A SIMPLE SOLUTION TO
OUTSOURCED FILM AND TELEVISION PRODUCTION
A POSITION PAPER FROM
THE FILM AND TELEVISION ACTION COMMITTEE
The outsourcing of American film and television production for the domestic market is having a severe economic, social and cultural impact on our country.
American film workers and small businesses have become collateral damage in a trade war declared on the United States by its treaty partners. When our movies and television shows are made in foreign countries not only are jobs lost, but Social Security, pension and health plan contributions are not made, taxes are not paid and the profits from the domestic and foreign sales of these entertainment products are not reinvested in our local and national economies. Outsourced production also contributes to our dangerously ballooning trade deficit and the devaluation of our dollar against other currencies. It harms literally every single American citizen in many very real ways.
Repeated studies have shown that this outsourcing of the physical production of America’s largest export is overwhelmingly driven by one factor: Substantial subsidies offered by foreign governments to production originating in other countries, as opposed to their own. Subsection 125.5 of Canada’s Income Tax Act makes this distinction quite clear, saying “This program is designed to encourage the production of film and video productions in Canada without regard to Canadian content and ownership. Its goal is economic, that is, to attract foreign productions to Canada and to employ Canadian residents.” As a result, American workers suffer wholesale discrimination as American employers agree to deliberately exclude them and hire foreign citizens instead in order to qualify for these incentives.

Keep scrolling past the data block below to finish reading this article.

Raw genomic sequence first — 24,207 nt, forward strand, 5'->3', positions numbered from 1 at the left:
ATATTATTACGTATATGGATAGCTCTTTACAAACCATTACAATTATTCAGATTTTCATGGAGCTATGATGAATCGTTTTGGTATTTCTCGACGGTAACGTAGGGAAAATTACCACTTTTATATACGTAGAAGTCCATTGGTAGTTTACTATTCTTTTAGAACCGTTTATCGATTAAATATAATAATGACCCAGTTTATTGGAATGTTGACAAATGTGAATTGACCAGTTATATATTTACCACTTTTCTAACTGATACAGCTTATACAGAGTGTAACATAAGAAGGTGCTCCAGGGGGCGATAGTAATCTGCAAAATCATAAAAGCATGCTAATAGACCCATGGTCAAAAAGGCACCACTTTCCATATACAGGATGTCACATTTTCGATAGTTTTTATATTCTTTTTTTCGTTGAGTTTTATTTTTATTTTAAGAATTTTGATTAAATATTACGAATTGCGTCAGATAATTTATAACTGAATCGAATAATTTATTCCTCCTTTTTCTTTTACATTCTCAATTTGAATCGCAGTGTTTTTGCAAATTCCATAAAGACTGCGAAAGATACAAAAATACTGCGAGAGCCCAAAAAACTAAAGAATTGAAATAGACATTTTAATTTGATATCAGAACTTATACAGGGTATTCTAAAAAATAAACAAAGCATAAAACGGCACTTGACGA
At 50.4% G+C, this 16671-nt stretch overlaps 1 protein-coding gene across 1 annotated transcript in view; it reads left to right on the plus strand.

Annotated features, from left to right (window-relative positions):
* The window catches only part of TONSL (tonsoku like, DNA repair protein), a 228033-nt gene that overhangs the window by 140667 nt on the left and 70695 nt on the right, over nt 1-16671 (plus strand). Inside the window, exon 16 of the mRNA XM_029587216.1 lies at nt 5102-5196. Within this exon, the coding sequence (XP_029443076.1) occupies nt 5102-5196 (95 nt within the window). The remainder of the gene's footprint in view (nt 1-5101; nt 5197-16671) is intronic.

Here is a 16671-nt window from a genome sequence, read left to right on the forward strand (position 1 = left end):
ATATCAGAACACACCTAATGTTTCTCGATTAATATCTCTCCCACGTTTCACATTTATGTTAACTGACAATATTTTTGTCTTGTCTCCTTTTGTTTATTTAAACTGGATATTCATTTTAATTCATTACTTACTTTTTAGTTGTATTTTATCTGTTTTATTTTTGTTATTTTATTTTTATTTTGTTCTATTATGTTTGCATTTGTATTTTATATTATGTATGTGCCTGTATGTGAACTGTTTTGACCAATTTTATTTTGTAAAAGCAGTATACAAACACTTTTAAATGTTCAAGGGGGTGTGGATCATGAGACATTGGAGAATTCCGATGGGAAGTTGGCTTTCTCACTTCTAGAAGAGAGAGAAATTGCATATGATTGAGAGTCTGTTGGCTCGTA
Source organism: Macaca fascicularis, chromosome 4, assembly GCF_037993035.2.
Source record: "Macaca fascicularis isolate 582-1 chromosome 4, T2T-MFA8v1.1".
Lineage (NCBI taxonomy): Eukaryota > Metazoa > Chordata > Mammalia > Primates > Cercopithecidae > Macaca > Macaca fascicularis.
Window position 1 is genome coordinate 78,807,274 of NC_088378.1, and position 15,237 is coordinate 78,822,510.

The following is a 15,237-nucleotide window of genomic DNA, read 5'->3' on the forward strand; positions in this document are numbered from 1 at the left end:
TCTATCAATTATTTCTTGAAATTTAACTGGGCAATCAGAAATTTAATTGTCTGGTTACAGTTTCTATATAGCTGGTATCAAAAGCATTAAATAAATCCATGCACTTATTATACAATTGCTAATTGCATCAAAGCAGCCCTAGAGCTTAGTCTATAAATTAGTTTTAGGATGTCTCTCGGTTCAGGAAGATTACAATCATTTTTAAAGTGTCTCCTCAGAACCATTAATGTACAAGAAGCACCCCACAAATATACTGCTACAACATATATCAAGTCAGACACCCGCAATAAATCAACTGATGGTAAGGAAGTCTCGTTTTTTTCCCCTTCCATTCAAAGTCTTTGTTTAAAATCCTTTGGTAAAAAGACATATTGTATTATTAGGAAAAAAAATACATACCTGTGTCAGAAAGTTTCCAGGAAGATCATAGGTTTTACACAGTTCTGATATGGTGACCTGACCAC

While Canada remains the prime offender because of its generosity and its proximity to the United States, many other countries have followed suit, introducing subsidy programs based on the Canadian model. In response to this increased competition for American production, Canada’s federal and provincial governments have raised their subsidy payments repeatedly since their inception. Here in the United States many states have joined a stampede to create their own incentive programs, redistributing the production which mostly would have stayed at home in America anyway and unfortunately distracting attention away from the ongoing exodus of studio films to Canada and its imitators.
Meanwhile, the studios are the only real winners. Always profitable, they are now able to produce their product at artificially discounted rates for goods and services both at home and abroad. They have successfully conditioned politicians to give them what they want, with governments around the world and all across our country vying to see who can give them the most of their taxpayers' money in what is clearly economic extortion.
The simplest solution to this escalating insanity is to restore fair trade by removing the foreign subsidies. This can be accomplished easily and at no additional expense to taxpayers merely by enforcing the United States’ existing trade agreements.